Diminishing food supply: The average Southern Resident Killer Whale consumes 18-25 adult salmon every day. To sustain the entire population, 1,500 salmon are required each day and half a million are required each year. This means we would need 1 million salmon a year to allow the population to reach a recovery level of 140 whales.
Dwindling salmon populations have had a devastating effect on Southern Residents and other aquatic creatures. While killer whales feast on many different types of salmon, at least 80 percent of their diet consists of Chinook Salmon. In many areas, the remaining wild Chinook salmon are at 10 percent of their historic numbers. This decline is a result of over-fishing, dams disrupting natural migrating patterns, multiple forms of pollution (including human-produced garbage) and other changes to the ecosystem due to climate change.
What can we do?
As travellers, we have a responsibility to protect and conserve the world we live in. Southern Resident Killer Whales sit at the top of the food chain. This means everything in their environment, from the ocean floor to the water’s surface, affects their survival. Food and habitat conservation is vital to their existence.
Donate to conservation societies or research centres: Donating to legitimate organizations whose primary goal is to conserve or research the quality of our oceans and the livelihood of aquatic animals is a valuable contribution. Do your research and make an educated decision regarding which organizations are worthy of your donation.
Volunteer with an ocean conservation organization: Volunteering with a local, national, or international conservation group is an incredible way of giving back to the environment while gaining valuable, hands-on experience. Again, research a reputable organization whose cause aligns with your values and interests.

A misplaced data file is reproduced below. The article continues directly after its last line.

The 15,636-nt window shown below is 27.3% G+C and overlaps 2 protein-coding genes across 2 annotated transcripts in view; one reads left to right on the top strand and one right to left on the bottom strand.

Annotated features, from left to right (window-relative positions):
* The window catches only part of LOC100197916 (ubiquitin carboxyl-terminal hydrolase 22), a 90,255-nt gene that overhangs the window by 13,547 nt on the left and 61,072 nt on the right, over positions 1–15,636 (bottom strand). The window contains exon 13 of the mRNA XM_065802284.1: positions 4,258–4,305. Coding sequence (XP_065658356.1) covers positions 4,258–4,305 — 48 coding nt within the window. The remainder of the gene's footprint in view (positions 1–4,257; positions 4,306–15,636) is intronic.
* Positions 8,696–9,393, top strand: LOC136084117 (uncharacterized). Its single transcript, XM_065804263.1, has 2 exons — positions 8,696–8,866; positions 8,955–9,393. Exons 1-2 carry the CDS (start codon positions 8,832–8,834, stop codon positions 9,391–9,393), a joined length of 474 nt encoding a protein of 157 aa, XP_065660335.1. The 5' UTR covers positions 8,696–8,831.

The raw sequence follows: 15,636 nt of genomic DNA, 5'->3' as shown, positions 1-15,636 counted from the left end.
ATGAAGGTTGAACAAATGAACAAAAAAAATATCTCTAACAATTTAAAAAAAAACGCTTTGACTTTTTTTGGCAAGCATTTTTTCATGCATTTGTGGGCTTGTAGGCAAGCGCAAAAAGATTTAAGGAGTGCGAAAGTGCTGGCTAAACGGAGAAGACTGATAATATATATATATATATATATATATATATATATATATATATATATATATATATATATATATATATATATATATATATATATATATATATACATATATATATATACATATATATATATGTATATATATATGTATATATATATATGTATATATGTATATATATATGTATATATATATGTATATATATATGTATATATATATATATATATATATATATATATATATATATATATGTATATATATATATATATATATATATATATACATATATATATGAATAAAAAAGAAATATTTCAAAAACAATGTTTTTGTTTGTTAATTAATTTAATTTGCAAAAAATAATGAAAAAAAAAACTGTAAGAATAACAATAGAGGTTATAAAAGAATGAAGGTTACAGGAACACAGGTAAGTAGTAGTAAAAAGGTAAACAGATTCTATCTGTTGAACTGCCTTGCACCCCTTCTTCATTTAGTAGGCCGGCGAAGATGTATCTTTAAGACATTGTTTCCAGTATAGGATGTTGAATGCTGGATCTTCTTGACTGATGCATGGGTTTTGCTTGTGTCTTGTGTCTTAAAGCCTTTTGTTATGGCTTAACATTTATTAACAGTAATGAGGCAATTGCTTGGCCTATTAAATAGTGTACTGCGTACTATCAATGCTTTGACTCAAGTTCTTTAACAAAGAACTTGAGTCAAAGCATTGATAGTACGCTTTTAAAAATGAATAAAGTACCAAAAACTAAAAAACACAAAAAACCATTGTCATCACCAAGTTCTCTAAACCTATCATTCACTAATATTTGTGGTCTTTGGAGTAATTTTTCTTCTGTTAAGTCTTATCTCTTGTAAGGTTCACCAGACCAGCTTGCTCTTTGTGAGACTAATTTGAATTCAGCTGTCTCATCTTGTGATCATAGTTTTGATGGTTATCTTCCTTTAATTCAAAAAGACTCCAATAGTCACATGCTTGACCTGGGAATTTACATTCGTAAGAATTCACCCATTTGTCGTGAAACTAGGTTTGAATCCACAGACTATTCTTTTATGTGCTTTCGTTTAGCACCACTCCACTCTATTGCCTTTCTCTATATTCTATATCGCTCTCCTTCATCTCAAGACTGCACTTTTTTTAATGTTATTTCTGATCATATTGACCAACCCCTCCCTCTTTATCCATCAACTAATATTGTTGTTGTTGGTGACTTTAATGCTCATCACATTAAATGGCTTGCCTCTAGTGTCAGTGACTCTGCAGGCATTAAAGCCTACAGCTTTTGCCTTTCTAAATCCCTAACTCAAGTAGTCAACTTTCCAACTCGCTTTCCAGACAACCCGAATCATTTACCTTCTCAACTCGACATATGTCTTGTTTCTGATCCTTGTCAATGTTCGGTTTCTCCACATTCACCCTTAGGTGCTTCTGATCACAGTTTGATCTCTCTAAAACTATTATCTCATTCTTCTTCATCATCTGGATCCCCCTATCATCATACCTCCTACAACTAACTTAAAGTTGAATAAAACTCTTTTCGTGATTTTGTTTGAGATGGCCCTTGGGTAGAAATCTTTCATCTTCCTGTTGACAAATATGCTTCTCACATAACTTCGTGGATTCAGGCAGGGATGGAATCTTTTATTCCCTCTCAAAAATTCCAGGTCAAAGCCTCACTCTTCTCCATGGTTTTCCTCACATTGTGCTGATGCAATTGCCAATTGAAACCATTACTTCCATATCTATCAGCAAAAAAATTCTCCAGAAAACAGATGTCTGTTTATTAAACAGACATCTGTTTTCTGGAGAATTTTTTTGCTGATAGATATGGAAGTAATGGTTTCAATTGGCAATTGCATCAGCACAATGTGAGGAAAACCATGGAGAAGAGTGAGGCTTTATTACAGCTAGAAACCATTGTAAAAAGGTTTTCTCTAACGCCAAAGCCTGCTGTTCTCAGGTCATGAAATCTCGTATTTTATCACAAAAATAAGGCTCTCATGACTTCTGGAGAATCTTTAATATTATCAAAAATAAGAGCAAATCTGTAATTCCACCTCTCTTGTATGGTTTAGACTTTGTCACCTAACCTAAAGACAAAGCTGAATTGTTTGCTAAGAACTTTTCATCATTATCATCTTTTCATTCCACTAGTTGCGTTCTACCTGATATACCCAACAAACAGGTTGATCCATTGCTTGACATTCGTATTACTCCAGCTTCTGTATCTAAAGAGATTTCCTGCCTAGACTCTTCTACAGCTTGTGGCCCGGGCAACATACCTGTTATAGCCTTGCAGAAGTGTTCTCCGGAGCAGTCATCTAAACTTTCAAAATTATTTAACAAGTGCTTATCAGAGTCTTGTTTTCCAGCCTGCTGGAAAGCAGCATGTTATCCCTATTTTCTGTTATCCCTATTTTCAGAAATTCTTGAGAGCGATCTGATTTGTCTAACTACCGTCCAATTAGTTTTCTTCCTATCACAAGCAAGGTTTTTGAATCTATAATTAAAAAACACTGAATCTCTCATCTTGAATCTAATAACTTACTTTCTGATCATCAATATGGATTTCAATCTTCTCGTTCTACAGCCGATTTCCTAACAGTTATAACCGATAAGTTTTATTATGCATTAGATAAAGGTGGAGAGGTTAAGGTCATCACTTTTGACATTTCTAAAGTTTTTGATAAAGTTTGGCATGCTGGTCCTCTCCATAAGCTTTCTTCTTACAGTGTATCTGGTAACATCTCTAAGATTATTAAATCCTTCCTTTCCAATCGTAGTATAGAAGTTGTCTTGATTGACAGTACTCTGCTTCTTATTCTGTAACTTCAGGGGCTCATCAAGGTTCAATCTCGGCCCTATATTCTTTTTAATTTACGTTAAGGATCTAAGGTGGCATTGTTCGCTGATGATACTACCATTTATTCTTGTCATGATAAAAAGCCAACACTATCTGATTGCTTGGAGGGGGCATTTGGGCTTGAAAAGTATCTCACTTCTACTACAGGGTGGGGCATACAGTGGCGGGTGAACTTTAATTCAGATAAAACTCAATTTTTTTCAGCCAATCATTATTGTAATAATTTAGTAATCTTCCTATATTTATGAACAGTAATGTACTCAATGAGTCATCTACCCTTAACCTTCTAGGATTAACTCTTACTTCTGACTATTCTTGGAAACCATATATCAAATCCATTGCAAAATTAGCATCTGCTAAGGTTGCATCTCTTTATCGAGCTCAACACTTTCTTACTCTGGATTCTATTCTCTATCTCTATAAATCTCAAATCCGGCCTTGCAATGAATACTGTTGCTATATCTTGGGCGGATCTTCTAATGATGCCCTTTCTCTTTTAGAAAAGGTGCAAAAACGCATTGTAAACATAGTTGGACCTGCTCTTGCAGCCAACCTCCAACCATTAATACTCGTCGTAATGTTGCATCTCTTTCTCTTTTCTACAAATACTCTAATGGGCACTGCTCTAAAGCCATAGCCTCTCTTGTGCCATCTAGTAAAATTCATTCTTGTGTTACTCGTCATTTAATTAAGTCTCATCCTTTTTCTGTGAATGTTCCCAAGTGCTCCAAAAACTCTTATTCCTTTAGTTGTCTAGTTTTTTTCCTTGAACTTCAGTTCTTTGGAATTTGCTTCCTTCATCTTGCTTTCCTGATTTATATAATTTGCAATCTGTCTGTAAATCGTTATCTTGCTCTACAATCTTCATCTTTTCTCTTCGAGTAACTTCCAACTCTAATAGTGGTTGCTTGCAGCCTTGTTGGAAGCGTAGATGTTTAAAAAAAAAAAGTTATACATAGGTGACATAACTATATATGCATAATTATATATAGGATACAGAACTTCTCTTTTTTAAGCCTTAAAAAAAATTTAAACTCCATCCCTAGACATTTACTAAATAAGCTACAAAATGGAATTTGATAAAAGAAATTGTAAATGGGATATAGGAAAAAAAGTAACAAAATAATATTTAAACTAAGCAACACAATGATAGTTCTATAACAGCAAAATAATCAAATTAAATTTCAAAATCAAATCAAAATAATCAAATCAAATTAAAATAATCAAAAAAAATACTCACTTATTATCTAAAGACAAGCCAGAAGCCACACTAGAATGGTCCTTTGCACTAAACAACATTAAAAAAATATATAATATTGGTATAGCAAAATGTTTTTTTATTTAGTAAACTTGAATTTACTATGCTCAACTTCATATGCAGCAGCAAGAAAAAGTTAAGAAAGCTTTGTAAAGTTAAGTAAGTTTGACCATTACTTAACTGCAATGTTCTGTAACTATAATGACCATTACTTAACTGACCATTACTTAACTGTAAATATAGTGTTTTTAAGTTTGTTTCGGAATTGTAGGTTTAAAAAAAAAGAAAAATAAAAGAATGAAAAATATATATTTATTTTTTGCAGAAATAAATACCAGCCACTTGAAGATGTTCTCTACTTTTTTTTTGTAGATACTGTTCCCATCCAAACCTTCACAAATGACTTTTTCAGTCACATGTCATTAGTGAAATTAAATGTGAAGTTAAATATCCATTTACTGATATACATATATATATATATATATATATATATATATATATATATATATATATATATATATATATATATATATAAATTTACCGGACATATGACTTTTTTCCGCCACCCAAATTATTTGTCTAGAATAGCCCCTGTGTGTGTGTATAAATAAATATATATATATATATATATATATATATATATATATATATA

Respectful whale watching: Ask your tour guides not to bring the boat too close to the whales. Any type of marine vessel should remain at least 200 metres or more from the whales. Research shows noise pollution and collisions with ships are primary causes of the decline in the killer whale population. Boats can also frighten whales away from important food sources.
Understand marine parks’ and zoos’ policies and practices: Educate yourself on the historical and present day policies and practices of marine parks and zoos, particularly in regards to how they treat large aquatic mammals kept in captivity.
Partake in sustainable travel: The World Tourism Organization defines green travel or ecotourism as travelling so that economic and social needs can be fulfilled while maintaining cultural integrity, essential ecological processes, biological diversity, and life support systems. There are many online resources to learn about how you can travel more sustainably.
Educate yourself: Learn about the ways your daily practices impact our planet. Be aware of how your eating habits, cleaning products, vehicles, and material consumption affect the environment. Informed lifestyle choices can have a drastic influence on the earth. Every little bit counts.
Educate others: As travellers, the world is our platform to make a difference. Initiate meaningful conversations with fellow travellers about how the travel industry can negatively impact the natural environment. Consider ways in which you can use travel as a means of positively changing the world.
How else can we as travellers help preserve the lives’ of endangered species? Share your thoughts in the comments below.